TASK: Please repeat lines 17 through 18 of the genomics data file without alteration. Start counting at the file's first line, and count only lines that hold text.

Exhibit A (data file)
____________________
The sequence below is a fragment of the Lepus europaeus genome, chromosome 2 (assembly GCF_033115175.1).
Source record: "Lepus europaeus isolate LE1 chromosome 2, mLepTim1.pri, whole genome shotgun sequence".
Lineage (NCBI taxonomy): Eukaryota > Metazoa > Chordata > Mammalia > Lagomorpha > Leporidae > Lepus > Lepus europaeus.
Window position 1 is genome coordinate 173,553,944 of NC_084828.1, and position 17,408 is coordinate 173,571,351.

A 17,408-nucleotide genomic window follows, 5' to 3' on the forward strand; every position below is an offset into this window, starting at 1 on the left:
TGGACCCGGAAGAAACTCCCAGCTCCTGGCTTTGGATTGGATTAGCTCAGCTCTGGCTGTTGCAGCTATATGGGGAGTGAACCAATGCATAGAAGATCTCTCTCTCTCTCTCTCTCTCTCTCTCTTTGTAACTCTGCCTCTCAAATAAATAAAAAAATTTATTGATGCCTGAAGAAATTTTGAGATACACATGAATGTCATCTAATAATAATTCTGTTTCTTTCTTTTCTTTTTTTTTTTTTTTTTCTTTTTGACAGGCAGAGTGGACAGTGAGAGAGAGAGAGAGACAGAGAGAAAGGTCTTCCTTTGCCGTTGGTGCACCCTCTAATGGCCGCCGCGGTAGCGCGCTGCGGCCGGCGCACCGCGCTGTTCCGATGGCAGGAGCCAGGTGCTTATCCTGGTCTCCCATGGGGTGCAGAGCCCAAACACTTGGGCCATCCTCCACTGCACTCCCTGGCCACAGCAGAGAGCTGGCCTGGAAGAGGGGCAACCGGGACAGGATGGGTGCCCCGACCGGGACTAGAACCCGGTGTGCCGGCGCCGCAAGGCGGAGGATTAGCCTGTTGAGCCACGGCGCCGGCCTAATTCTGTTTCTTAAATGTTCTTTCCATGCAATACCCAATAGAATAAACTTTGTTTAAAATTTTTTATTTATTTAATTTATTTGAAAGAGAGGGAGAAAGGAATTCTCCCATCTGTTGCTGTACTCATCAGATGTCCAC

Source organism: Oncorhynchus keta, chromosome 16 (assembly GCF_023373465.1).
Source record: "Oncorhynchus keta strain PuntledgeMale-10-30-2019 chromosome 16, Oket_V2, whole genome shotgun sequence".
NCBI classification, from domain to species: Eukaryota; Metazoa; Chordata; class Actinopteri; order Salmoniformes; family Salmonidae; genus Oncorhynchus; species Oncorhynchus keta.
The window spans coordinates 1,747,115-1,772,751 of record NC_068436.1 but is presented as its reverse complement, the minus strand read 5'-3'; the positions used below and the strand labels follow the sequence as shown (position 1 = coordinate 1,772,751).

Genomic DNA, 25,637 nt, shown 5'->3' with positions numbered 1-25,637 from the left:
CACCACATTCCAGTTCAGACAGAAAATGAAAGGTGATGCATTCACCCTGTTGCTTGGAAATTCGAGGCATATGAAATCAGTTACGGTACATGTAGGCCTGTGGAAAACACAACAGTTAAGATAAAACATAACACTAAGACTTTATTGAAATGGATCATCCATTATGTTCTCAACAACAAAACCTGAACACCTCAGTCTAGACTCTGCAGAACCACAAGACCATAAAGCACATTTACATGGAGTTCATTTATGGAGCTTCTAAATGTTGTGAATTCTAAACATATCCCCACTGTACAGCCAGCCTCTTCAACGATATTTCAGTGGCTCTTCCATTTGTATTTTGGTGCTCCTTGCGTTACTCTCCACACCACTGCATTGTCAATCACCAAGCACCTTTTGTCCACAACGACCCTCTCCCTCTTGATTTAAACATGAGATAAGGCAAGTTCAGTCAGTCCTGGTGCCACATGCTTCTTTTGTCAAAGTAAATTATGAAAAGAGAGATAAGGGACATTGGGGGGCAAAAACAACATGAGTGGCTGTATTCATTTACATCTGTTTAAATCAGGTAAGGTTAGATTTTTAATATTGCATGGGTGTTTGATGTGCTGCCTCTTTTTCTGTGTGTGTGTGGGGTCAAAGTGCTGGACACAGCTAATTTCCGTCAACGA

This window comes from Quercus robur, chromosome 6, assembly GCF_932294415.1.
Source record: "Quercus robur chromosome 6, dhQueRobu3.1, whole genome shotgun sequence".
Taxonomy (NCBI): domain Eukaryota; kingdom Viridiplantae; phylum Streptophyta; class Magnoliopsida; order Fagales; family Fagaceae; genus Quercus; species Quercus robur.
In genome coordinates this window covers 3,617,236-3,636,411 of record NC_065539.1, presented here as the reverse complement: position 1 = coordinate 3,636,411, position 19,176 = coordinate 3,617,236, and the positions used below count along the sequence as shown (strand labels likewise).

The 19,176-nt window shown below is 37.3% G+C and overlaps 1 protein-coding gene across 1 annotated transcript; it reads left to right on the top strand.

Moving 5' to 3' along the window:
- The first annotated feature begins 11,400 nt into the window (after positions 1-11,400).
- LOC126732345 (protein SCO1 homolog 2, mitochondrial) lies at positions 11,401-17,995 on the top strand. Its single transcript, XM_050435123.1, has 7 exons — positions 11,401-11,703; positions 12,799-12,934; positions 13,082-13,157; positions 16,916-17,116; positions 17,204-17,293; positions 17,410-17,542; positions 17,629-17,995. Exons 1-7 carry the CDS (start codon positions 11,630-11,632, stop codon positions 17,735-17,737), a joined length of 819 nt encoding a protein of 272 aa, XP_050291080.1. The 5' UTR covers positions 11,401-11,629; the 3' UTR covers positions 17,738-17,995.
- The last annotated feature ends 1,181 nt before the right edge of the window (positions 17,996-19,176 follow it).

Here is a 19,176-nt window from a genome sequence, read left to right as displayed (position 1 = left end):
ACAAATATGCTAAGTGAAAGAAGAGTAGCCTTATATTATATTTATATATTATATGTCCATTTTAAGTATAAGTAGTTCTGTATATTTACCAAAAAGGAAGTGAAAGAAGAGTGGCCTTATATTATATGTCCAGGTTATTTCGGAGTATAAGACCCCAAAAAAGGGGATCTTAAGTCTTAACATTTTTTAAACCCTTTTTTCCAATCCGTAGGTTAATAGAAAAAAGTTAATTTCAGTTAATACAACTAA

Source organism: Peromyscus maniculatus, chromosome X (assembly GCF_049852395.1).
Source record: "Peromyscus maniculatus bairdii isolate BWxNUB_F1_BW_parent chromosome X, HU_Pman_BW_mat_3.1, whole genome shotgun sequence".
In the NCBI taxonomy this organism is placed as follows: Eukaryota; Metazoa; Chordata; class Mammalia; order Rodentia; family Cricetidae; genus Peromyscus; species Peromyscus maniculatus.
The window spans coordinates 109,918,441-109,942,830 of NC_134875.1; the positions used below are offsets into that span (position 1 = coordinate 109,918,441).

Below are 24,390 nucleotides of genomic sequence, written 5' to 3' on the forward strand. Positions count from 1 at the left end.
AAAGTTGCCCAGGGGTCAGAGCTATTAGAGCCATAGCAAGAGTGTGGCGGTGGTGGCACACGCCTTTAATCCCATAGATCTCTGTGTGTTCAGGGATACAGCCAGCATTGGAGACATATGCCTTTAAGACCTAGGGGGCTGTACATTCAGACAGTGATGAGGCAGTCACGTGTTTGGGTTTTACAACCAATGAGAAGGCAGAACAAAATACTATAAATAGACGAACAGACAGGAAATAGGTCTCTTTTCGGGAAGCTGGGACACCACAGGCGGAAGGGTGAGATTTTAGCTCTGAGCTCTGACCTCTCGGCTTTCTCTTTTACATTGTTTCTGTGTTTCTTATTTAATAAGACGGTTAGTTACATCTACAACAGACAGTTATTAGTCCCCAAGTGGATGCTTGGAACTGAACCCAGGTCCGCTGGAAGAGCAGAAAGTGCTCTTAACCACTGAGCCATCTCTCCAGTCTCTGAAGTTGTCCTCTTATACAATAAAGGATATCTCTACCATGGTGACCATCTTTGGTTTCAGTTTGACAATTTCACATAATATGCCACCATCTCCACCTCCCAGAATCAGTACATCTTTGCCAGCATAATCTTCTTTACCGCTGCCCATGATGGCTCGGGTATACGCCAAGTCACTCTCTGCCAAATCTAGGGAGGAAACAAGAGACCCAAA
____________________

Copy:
The 19,176-nt window shown below is 37.3% G+C and overlaps 1 protein-coding gene across 1 annotated transcript; it reads left to right on the top strand.

Moving 5' to 3' along the window: